The Blog

When Your Toddler Favors One Parent, How Do You Feel?

Sometimes toddlers seem to favor one parent over the promoting all kinds of feelings in the other parent. It can happen to mothers and fathers who then have all kinds of emotions triggered in them.
This post was published on the now-closed HuffPost Contributor platform. Contributors control their own work and posted freely to our site. If you need to flag this entry as abusive, send us an email.
Shocked Teenage Boy Holding Baby
Shocked Teenage Boy Holding Baby

Sometimes toddlers seem to favor one parent over the promoting all kinds of feelings in the other parent. It can happen to mothers and fathers who then have all kinds of emotions triggered in them.

An Example of a Favored Father


For example, I spoke with a devoted mother of a toddler who bears the core of the responsibility for her son when it comes to arranging child care, shopping, cleaning, caring for him when he is sick, making sure to play with him and give him fun times, as well as, reading up on child development to make sure he's on course.

She is a working mother like her spouse. Due to his 6 day work week, this father spends much less time with their little one and leaves the ultimate care to his wife.However, the toddler favors his father. This doesn't mean he's more attached to him emotionally but he seeks him out and prefers his company when both parents are around.

The mother has a great deal of confusion and guilt because she feels left out, diminished, and admittedly angry because of all she does for her son. She partly wonders if she's doing anything wrong because she's not the parent her son chooses to be with, given the choice. Even if they are all playing together, he tends to shoo her away. Does this ever happen to you?

Why is One Parent Favored?

Clearly this could happen to either parent, but in this situation the mother sought answers as to what was going on.

It seems that even though both parents work, the father has taken the role of the novel parent. He is more exciting because he is less available. He isn't more playful, funnier, cheerier, or doing anything that stimulates this child more--but he is the novel one! That is the reason for his child's behavior.

Continuing this example, the mother is doing absolutely nothing wrong. She is proud of her husband for being a good father, but it irks her a great deal. She's a strong, stable, knowledgeable, caring, playful mother who adores and loves her son. But her son is a curious, healthy growing little boy who, like all kids his age, wants what feels new and different because he wants to learn to engage with diverse people who love him. His father is thus the sought after one in this little family.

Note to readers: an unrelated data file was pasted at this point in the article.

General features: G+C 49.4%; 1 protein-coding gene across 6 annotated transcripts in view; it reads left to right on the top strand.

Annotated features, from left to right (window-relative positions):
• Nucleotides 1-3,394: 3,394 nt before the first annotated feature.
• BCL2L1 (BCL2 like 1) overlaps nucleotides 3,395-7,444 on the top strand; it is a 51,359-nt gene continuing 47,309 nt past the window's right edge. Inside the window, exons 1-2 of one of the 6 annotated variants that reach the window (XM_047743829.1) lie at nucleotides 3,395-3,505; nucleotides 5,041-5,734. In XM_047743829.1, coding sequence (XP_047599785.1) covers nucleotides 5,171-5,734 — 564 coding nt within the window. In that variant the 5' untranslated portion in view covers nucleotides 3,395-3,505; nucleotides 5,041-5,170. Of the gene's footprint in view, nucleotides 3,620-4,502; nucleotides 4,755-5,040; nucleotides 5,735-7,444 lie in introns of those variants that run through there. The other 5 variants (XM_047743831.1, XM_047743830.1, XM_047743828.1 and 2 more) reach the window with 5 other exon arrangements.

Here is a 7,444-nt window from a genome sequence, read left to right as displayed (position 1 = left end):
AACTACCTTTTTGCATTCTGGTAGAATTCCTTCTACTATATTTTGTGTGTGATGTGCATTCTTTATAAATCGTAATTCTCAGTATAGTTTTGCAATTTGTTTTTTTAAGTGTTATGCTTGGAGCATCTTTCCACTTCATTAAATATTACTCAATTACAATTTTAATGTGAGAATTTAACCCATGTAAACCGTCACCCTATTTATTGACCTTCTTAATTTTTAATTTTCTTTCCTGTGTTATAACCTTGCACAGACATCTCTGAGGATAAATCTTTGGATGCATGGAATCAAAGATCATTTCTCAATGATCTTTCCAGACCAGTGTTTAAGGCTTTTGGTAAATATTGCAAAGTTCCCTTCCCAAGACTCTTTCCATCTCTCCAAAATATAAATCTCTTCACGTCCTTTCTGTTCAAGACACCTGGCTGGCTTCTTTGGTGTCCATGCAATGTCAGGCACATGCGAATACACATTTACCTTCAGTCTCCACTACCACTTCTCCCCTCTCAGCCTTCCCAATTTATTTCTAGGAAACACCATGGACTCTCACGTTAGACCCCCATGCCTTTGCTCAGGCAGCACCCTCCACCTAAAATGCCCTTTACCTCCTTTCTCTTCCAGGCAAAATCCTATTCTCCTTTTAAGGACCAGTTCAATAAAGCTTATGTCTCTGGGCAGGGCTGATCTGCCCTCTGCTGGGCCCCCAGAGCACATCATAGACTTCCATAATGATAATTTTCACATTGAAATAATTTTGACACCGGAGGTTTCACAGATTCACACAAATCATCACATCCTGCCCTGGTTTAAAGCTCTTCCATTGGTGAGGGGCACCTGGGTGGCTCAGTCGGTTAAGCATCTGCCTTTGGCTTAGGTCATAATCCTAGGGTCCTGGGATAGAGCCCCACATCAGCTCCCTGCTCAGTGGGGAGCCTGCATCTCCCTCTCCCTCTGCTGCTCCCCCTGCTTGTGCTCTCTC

Tips on How to Cope if You Aren't the Favored Parent

Clearly, let me restate roles could easily be reversed and often are. Toddlers can be very attached to their mothers whether they stay home or work daily. Some are clingy, some more independent, each is his or her own individual. But it remains that one parent may be favored, so what to do with all those feelings that crop up when you can't help but feel your little toddler isn't grateful?

• Allow for all your feelings, even anger, but don't act on them.

• Understand this concept of novelty is very strong for curious, growing toddlers.

• Don't blame your partner and start an unnecessary battle because your partner didn't create this disparity.

• However, share your feelings with your partner, so he or she knows what you're going through, so you feel supported in your devoted parenting job.

• Allow for this phase to work its way through, reminding yourself that you're entitled to experience your feelings whatever they are and needn't feel guilty for them. This is a big one. You don't have to feel guilty because you're so perturbed.

• Toddlers don't know about being grateful. They're too young for that. So you may need to modify such expectations and instead be proud that you're doing such a good job and making such a splendid effort at being a parent resulting in this vibrant little toddler.

Remember Your Parenting Partners

Ultimately, the aim is a healthy growing child and as two parents partner in this effort it's important to remember that your toddler's behavior has meaning. He seeks novelty! One parent isn't better than the other, they are just two individuals whose differences help their child grow and eventually learn to engage with a wide variety of people who will be coming into his life as he gets older.

Dump the guilt. Have the feelings. And share in the joy and pride of parenting this little cherub!! Understanding that behavior has meaning can reshape your parenting life and make you feel a whole lot better if you aren't the favored one right now!


Laurie Hollman, Ph.D., is a psychoanalyst and author of Unlocking Parental Intelligence: Finding Meaning in Your Child's Behavior found on Amazon, Barnes & Noble, Familius and wherever books are sold.